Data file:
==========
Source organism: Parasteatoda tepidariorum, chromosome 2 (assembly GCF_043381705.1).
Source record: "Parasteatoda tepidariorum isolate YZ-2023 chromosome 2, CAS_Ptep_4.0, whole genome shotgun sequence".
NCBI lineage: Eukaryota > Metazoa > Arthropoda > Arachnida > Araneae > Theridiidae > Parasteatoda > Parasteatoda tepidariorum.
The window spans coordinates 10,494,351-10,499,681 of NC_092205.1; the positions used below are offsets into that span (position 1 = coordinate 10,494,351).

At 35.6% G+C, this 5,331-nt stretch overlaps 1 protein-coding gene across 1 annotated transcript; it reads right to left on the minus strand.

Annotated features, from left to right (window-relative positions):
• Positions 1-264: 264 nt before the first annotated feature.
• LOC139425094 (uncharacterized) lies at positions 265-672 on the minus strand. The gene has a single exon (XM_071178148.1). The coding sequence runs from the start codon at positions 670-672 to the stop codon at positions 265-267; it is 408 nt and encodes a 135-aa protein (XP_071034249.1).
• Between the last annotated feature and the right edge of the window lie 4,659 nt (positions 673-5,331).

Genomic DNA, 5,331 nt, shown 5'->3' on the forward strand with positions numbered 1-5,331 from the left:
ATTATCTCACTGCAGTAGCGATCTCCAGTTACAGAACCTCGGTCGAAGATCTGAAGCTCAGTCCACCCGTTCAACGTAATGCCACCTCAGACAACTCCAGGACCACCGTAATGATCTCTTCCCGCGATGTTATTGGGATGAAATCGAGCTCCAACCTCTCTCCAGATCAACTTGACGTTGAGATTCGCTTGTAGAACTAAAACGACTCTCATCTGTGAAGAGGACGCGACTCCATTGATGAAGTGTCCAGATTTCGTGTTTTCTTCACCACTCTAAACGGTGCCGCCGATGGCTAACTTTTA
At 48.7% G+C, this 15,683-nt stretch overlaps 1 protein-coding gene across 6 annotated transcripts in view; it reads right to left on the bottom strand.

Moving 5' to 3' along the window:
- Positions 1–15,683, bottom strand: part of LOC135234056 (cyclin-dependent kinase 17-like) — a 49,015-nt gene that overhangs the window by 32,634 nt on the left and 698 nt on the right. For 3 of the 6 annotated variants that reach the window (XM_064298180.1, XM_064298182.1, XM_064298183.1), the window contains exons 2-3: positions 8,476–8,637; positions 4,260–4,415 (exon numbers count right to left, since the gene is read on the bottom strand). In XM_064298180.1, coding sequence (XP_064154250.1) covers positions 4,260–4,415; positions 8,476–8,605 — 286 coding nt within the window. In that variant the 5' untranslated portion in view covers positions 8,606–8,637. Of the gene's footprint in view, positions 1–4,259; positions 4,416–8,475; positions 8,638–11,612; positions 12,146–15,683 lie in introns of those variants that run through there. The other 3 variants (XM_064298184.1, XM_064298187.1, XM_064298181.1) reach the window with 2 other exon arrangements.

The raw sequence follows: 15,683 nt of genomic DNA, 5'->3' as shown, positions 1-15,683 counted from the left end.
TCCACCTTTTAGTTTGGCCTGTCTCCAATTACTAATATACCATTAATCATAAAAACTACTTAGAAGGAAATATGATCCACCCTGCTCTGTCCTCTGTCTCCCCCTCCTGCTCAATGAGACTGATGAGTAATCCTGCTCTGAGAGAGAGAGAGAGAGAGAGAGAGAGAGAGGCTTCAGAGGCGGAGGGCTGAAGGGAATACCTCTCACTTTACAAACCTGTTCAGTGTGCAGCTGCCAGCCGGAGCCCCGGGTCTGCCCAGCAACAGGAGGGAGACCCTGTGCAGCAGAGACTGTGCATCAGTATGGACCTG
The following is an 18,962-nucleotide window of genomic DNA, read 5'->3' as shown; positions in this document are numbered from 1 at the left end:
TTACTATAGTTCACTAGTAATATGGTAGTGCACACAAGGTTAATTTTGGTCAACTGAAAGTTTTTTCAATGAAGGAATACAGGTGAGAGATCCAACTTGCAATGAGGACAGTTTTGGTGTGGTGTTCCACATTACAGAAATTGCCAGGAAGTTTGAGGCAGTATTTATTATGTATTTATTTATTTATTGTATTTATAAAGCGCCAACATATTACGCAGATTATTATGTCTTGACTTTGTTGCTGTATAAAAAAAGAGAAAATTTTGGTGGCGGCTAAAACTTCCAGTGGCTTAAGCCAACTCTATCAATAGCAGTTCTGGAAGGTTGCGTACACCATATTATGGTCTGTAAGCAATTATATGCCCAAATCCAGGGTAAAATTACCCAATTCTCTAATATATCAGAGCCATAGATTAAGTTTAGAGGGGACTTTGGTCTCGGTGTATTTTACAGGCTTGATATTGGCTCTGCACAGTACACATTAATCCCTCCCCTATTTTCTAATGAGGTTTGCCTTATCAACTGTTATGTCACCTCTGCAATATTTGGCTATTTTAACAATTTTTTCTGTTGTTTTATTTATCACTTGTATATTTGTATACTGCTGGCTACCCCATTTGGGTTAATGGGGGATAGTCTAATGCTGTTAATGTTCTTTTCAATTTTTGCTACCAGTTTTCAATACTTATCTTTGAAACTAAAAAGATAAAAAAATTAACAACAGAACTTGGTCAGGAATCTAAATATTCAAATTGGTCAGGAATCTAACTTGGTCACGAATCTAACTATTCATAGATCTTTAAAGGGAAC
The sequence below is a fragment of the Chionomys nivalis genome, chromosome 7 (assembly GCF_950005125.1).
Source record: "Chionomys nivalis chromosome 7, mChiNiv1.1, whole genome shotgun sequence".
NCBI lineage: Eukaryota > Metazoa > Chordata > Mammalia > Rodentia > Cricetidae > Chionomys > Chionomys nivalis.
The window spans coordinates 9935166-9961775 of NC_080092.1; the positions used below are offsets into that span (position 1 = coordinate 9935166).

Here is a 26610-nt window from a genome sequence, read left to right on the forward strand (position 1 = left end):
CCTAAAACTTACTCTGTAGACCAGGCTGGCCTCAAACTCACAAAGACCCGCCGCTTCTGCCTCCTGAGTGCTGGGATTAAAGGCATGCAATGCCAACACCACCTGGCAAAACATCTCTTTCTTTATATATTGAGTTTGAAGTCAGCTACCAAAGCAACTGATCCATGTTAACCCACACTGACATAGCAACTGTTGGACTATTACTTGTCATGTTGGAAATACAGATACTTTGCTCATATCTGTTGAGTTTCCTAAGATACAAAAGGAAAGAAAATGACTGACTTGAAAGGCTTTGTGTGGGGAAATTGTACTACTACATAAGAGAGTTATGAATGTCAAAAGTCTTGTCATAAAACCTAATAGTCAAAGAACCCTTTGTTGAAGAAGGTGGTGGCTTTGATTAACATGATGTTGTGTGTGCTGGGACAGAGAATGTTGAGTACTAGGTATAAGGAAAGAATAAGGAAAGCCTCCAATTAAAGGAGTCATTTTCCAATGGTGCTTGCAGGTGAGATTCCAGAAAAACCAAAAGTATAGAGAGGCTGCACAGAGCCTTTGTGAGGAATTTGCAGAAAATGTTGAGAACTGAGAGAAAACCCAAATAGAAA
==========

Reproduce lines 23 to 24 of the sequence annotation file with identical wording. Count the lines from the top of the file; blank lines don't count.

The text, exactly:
Here is a 26610-nt window from a genome sequence, read left to right on the forward strand (position 1 = left end):
CCTAAAACTTACTCTGTAGACCAGGCTGGCCTCAAACTCACAAAGACCCGCCGCTTCTGCCTCCTGAGTGCTGGGATTAAAGGCATGCAATGCCAACACCACCTGGCAAAACATCTCTTTCTTTATATATTGAGTTTGAAGTCAGCTACCAAAGCAACTGATCCATGTTAACCCACACTGACATAGCAACTGTTGGACTATTACTTGTCATGTTGGAAATACAGATACTTTGCTCATATCTGTTGAGTTTCCTAAGATACAAAAGGAAAGAAAATGACTGACTTGAAAGGCTTTGTGTGGGGAAATTGTACTACTACATAAGAGAGTTATGAATGTCAAAAGTCTTGTCATAAAACCTAATAGTCAAAGAACCCTTTGTTGAAGAAGGTGGTGGCTTTGATTAACATGATGTTGTGTGTGCTGGGACAGAGAATGTTGAGTACTAGGTATAAGGAAAGAATAAGGAAAGCCTCCAATTAAAGGAGTCATTTTCCAATGGTGCTTGCAGGTGAGATTCCAGAAAAACCAAAAGTATAGAGAGGCTGCACAGAGCCTTTGTGAGGAATTTGCAGAAAATGTTGAGAACTGAGAGAAAACCCAAATAGAAA